The Five Steps to Outsourcing – Part Two

The Five Steps to Outsourcing – Part Two

3.0 Organise for success

First of all vendors to this for a living – often the vendor sales team have been doing this for years and when this is done will move onto the next. The customer side on the other hand may have not done this before or the team carrying out the supplier proposal evaluation may be completely new compared to the last time the outsource process was run through. It may be very wise to engage a contract consultancy to handle (or mentor) your side of the whole process.

A point that is often missed is to plan the capacities of the customer team that will be creating then managing the outsource process. In a large bid the job is fulltime and often key members of the customer bid team will also have a day job to contend with – don’t forget this (or holidays etc.) plan capacity well. Plan well, resource well and set realistic time scales – time pressure can act in the vendor’s favour and allow skipping of important details. Do not be put under pressure by poor capacity planning or too optimistic time schedules.

Just a few words on the differences between the types of bid document commonly encountered during the bid process. A RFI is a high-level document inviting general response and can be used as a test for possible solutions and to pre-select candidates for the bid. Usually there is no bid price given by the suppliers – nor should we expect too much detail here. An RFP invites a formal response and takes longer for the vendor and the customer to evaluate. In a significant bid the costs associated can run very quickly into hundreds and even millions of pounds there fore before starting the whole circus make sure that you intend to place business. Ensure we are being realistic and take care that the quality and clarity in the RFP promotes conformance in the proposals received to ensure comparability. I always favour a clear template approach that forces answers in a clear structured way and allow suppliers to put all the waffle in the attached appendices.

4.0 Set up a competitive bidding process

You need to decide on sole source versus competitive sourcing towards the market. Sole sourcing is usually suggested (by the vendor) if there is a history between the companies and there is a time constraint – but there are significant downsides. Loss of leverage, not being able to compare alternatives, less aggressive pricing, and a sole source could have high impacts such as the legitimacy of the deal. Last but not least, the process may actually take longer as there is no time pressure that comes from a true competition.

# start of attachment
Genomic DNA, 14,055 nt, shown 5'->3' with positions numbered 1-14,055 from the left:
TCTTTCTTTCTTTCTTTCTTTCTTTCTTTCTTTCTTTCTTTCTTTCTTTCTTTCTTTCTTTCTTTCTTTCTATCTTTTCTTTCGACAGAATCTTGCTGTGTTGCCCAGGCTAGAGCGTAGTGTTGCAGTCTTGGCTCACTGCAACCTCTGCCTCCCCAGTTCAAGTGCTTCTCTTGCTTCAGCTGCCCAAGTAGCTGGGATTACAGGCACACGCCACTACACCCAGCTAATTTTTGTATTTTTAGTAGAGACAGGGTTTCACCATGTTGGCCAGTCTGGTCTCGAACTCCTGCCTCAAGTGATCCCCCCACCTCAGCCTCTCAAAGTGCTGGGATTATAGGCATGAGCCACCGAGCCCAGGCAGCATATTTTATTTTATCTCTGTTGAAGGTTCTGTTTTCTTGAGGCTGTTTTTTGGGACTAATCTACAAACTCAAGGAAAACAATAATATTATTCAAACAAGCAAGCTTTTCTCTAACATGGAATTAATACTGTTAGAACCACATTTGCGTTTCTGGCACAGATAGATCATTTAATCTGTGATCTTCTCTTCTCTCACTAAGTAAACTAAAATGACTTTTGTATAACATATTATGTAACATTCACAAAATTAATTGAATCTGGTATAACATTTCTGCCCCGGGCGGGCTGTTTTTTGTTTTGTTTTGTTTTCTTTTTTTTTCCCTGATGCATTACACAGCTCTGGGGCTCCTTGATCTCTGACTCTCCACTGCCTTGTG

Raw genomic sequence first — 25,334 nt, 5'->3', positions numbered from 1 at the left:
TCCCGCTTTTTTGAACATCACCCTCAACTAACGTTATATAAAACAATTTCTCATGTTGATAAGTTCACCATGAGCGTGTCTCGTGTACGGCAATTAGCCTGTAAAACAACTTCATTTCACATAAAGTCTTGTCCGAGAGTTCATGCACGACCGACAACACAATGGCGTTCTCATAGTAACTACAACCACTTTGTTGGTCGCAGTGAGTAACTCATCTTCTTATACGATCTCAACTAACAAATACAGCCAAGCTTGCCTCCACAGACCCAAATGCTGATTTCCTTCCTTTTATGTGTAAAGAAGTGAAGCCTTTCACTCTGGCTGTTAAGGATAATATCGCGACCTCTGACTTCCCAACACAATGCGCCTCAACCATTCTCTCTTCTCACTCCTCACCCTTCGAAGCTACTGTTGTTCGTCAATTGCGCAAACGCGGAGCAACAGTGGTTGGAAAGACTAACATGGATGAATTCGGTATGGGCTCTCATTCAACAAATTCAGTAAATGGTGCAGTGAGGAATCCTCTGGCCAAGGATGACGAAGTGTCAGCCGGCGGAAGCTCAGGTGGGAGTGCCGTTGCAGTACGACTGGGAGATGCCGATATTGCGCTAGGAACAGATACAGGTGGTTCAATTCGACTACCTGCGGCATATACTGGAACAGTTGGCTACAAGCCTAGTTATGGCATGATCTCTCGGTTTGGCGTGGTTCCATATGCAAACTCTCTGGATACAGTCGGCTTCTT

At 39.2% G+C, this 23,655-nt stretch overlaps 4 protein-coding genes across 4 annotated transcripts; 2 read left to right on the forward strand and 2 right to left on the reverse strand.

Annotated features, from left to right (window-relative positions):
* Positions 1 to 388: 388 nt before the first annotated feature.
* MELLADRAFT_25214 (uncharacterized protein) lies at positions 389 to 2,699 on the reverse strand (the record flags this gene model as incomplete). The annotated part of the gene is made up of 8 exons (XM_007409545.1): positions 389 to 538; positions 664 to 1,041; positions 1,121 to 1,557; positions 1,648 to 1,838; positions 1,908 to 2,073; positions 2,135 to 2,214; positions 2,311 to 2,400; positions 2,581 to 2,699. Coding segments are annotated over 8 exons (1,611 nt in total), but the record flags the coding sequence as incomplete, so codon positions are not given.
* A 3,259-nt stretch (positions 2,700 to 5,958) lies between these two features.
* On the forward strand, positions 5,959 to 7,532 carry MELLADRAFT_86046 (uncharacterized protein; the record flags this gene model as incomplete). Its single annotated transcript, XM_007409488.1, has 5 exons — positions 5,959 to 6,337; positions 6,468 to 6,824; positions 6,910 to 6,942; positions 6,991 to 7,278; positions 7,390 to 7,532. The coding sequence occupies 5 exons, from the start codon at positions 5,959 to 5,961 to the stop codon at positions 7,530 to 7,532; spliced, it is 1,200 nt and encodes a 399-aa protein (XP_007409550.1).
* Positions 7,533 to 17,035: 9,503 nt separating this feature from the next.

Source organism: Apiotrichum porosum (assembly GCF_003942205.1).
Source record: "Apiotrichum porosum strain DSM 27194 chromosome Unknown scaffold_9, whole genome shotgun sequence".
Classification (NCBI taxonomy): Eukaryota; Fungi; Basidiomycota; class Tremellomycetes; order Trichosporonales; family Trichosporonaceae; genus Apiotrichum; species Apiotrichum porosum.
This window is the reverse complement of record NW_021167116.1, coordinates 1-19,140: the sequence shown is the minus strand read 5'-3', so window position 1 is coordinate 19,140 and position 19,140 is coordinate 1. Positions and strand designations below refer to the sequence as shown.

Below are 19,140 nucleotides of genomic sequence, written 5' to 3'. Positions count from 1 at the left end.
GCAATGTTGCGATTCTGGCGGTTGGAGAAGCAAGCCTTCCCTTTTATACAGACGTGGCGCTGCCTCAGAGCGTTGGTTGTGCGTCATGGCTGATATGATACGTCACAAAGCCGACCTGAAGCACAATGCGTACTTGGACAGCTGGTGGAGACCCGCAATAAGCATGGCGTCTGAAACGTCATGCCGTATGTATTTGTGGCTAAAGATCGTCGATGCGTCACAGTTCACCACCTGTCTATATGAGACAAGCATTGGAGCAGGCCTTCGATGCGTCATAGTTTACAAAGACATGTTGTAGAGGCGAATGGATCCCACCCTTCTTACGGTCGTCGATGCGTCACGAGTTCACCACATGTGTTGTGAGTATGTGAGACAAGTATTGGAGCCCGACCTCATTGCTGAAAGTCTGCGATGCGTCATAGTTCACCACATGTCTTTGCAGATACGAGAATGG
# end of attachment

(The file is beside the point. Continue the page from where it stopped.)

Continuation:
It is our view that a competitive bid process has a better chance of realising cost savings, suppliers can come with more innovative proposals that the in-house supplier – although a well managed internal bid can address this problem. The process can actually be quicker as the client can drive the competitive process – by a strict time based approach to the process for example. But on the other side competitive bidding is more resource intensive, for the supplier as well as the client and this has to be planned for. Be careful about inviting a supplier to the party just to act as a market testing benchmark when the intention is really to squeeze the in-house supplier. You may do this once but will be pre-qualified out of any future by business by suppliers. In principle this is business be open and prepared to do business with other suppliers it keeps the market healthy.

Be precise, not prescriptive, comprehensive but concise in the way you pose your requirements – focus on key objectives. We need the ‘what’ not the how – avoid laying down all sorts of preconditions about how the service is to be delivered – that’s the suppliers job in the proposal. I have seen in several RFP’ s detailed specifications of what packages to use and how precisely the service is to be delivered – effectively closing off all innovative solutions that may have been available from the vendor.